International Health Efficiency Scores

Click the image to learn more about the health-efficiency index and to see the latest index rankings. The United States is tied for 54th!

The United States annually spends more than $9,500 per person for health care. Nonetheless, the effectiveness of this spending lags far behind many other nations (that spend a lot less).

According to a recent Bloomberg report:

“Want medical care without quickly draining your fortune? Try Singapore or Hong Kong as your healthy havens. The U.S. will cost you the most for treatment, both in absolute terms and relative to average incomes. Yet, the life expectancy of Americans — about 79 years — was exceeded by more than 25 countries and territories, according to an annual Bloomberg analysis in almost 200 economies.” 

“A health-efficiency index was then created to rank those with average lifespans of at least 70 years, GDP per-capita exceeding $5,000 and a minimum population of 5 million. And Americans aren’t getting their medical money’s worth, according to each of the categories.” 

“The U.S. had the second-highest per-capita spending on health care at $9,536. Switzerland’s average based on gross domestic product was $9,818. But that $282 supplement helped deliver an extra 4.2 years of life — with the average Swiss lifespan of almost 83.”

Click the image to learn more about the health-efficiency index and to see the latest index rankings. The United States is tied for 54th!

International Health Efficiency Scores

Clinical Cancer Advances 2018

Each year, the American Society of Clinical Oncology (ASCO) publishes a report on cancer research advances. The FREE 2018 edition of the report is now available. See below.

Each year, the American Society of Clinical Oncology (ASCO) publishes a report on cancer research advances. The FREE 2018 edition of the report is now available. See below.

As ASCO notes:

“Cancer is one of the world’s most pressing health care challenges, with more than 14 million people receiving a cancer diagnosis each year. Thanks to investment and progress in cancer research, people today are living longer with this disease than ever before. Clinical Cancer Advances 2018 highlights the most impactful research advances and policy developments of the past year and previews where cancer science is headed. The report was developed under the direction a 20-person editorial board of experts in different oncology sub-specialties, as well as cancer prevention, quality of care, health disparities, and tumor biology.”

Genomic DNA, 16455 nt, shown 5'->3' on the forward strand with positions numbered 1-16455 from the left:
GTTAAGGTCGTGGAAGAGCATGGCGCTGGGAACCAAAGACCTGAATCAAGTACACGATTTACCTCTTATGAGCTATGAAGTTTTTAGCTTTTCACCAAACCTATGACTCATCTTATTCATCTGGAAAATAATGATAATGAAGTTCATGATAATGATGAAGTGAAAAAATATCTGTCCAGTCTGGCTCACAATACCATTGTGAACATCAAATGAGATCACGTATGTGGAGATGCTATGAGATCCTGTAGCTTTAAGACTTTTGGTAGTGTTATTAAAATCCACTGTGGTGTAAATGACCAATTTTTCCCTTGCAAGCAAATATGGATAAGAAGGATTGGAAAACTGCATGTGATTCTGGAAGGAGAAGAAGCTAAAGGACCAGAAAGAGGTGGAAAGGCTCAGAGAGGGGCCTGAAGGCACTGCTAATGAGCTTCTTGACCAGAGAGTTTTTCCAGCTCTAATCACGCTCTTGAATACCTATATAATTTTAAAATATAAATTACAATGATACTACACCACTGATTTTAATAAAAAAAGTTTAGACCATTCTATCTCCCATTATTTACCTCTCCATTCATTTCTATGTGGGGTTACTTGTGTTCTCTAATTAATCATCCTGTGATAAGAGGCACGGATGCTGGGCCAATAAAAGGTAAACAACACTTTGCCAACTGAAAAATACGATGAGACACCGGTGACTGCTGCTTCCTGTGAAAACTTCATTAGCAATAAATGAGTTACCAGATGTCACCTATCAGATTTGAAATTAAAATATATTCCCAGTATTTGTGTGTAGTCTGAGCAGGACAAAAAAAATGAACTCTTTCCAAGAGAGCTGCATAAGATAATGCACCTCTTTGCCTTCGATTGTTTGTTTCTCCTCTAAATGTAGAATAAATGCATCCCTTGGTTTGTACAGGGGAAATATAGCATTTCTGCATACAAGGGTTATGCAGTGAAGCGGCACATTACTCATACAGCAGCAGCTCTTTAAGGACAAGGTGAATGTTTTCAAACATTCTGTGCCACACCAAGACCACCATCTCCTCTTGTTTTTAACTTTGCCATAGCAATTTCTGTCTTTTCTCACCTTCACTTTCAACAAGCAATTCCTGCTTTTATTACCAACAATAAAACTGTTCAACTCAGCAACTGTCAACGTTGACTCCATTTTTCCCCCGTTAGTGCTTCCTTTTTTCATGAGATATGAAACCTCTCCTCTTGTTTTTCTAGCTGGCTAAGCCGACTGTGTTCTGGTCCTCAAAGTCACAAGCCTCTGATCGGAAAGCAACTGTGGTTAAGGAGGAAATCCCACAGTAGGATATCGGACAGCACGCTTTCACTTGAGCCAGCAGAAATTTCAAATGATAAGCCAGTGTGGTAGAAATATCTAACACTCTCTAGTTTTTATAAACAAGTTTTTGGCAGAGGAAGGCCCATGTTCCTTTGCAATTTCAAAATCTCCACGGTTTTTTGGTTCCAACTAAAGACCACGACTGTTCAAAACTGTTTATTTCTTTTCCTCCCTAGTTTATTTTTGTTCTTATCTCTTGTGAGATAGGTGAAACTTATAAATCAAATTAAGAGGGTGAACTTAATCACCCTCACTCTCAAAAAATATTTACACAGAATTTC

Clinical Cancer Advances 2018 was supported, in part, by funds from Conquer Cancer’s Mission Endowment. This report is also published in the Journal of Clinical Oncology.”

Click the image to access the full 60-page report.

Clinical Cancer Advances 2018

40 Seconds of Compassion Matter

“What if health-care providers spent an extra 40 seconds showing compassion for their patients? The scientific evidence may surprise you. Through his pioneering work in the field of ‘Compassionomics,’ Dr. Stephen Trzeciak has found that just 40 seconds of compassion can be a powerful therapy – not only for the receiver of compassion, but for the giver, too. It changes everything. In this TEDx talk, Dr. Trzeciak takes you on a journey through the evidence that compassion matters – in both meaningful and measurable ways. Science shows that compassionate care is beneficial for health (better patient outcomes), health-care systems and payers (lower costs), and health-care providers (lower burnout).”


 

Status of Female Doctors Worldwide

We know that more women are becoming doctors than ever before. So, where are female doctors most prevalent globally?

According to Sarah Feldman, writing for Statista:

Tokyo Medical University for years falsified test scores for female applicants to systematically keep the number of women admitted to the school low, believing that once women got married and had children they would not be able to perform their duties as doctors.” 

“According to OECD data, rates of female doctors vary by country with women making up anywhere from a solid majority to a small minority of doctors in a given country. Despite this wide range of female professionals in this highly skilled sector of health care, the overall health workforce is still largely composed of women.”

The United States still has a long way to go.

Female Doctors Worldwide